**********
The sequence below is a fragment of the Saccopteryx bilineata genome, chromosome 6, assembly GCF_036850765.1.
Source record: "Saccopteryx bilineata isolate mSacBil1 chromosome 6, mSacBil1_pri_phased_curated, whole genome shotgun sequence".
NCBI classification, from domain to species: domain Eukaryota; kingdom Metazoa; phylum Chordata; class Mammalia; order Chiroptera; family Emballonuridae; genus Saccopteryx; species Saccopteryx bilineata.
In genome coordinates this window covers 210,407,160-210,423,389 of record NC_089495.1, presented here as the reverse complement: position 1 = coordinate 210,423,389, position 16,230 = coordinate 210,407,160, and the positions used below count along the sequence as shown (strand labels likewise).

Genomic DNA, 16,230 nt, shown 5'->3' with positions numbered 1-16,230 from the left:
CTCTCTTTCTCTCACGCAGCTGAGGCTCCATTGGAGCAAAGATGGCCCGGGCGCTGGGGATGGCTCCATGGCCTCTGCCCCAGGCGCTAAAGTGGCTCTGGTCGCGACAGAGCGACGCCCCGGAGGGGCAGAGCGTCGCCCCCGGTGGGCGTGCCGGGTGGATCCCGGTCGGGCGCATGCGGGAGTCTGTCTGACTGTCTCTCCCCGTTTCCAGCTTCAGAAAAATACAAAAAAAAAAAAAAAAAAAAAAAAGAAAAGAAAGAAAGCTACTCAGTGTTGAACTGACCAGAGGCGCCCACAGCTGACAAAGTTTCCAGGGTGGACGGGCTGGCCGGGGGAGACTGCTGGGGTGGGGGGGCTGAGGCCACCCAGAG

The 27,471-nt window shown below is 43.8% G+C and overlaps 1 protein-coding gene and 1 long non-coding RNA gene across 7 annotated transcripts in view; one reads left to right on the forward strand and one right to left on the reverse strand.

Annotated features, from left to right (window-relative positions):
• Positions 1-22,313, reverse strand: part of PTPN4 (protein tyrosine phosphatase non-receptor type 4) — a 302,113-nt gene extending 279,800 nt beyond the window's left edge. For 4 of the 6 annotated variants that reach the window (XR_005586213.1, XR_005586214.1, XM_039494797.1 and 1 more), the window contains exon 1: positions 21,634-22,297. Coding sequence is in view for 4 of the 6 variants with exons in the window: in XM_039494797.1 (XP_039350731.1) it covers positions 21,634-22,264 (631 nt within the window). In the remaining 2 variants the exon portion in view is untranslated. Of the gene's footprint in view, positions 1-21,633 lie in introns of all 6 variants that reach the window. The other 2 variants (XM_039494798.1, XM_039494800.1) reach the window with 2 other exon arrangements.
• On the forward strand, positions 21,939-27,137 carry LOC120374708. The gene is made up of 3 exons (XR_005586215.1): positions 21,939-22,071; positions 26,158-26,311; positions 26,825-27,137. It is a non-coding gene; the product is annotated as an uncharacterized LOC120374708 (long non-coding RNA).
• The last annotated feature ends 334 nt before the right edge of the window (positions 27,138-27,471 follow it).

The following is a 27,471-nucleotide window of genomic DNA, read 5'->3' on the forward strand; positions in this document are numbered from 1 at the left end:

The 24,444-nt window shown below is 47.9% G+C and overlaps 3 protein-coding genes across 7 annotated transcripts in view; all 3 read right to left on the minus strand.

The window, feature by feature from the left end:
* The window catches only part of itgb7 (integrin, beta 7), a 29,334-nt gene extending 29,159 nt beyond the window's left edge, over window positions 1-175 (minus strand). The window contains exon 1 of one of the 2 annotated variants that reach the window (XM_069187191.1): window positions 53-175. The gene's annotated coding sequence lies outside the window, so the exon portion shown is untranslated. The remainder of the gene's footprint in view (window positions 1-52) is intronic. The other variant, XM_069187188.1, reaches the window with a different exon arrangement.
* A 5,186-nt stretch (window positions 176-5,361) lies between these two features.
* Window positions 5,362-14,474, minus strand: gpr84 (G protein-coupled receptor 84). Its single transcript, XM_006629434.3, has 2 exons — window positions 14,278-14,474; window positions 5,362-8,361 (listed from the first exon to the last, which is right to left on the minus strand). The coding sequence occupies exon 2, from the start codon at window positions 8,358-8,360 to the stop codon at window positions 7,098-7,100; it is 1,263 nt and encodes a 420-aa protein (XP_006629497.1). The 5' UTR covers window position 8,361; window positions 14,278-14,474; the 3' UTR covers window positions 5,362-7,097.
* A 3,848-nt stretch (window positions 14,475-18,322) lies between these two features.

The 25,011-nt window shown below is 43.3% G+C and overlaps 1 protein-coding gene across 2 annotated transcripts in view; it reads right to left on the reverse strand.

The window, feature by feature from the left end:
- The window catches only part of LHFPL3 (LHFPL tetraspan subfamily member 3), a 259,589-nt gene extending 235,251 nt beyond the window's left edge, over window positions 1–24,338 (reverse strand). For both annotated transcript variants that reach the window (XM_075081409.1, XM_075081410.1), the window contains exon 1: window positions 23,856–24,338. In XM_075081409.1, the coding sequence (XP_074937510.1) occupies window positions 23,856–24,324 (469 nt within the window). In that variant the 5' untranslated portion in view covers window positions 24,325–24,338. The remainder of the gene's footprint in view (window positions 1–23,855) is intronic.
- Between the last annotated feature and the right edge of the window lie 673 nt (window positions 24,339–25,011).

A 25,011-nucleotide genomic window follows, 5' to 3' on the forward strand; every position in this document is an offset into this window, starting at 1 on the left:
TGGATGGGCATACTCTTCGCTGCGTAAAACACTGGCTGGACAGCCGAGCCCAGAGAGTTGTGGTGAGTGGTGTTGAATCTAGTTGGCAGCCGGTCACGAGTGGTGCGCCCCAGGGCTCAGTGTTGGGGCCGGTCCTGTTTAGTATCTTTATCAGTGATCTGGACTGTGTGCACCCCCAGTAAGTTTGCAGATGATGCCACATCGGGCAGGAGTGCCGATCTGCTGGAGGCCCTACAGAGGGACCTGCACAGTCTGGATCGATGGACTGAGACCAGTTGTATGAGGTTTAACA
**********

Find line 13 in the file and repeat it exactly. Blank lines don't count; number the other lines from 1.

The 24,444-nt window shown below is 47.9% G+C and overlaps 3 protein-coding genes across 7 annotated transcripts in view; all 3 read right to left on the minus strand.